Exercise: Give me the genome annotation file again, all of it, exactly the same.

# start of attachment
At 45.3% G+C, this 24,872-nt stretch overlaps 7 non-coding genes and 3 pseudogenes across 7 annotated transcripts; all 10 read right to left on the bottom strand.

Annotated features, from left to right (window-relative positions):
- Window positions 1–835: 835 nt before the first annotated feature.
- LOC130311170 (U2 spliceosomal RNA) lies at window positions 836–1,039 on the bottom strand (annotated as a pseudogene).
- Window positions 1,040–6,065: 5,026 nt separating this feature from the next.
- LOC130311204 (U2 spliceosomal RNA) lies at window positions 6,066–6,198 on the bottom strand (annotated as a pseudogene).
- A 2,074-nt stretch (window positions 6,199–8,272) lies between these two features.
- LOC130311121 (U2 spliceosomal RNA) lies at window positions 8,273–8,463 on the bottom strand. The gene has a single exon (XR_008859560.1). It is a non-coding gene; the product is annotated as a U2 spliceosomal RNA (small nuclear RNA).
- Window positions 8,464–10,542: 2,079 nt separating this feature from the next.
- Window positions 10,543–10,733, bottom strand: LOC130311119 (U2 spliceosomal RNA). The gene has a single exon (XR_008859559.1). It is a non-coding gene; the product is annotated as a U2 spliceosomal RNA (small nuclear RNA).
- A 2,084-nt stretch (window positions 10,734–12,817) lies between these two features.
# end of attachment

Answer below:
At 45.3% G+C, this 24,872-nt stretch overlaps 7 non-coding genes and 3 pseudogenes across 7 annotated transcripts; all 10 read right to left on the bottom strand.

Annotated features, from left to right (window-relative positions):
- Window positions 1–835: 835 nt before the first annotated feature.
- LOC130311170 (U2 spliceosomal RNA) lies at window positions 836–1,039 on the bottom strand (annotated as a pseudogene).
- Window positions 1,040–6,065: 5,026 nt separating this feature from the next.
- LOC130311204 (U2 spliceosomal RNA) lies at window positions 6,066–6,198 on the bottom strand (annotated as a pseudogene).
- A 2,074-nt stretch (window positions 6,199–8,272) lies between these two features.
- LOC130311121 (U2 spliceosomal RNA) lies at window positions 8,273–8,463 on the bottom strand. The gene has a single exon (XR_008859560.1). It is a non-coding gene; the product is annotated as a U2 spliceosomal RNA (small nuclear RNA).
- Window positions 8,464–10,542: 2,079 nt separating this feature from the next.
- Window positions 10,543–10,733, bottom strand: LOC130311119 (U2 spliceosomal RNA). The gene has a single exon (XR_008859559.1). It is a non-coding gene; the product is annotated as a U2 spliceosomal RNA (small nuclear RNA).
- A 2,084-nt stretch (window positions 10,734–12,817) lies between these two features.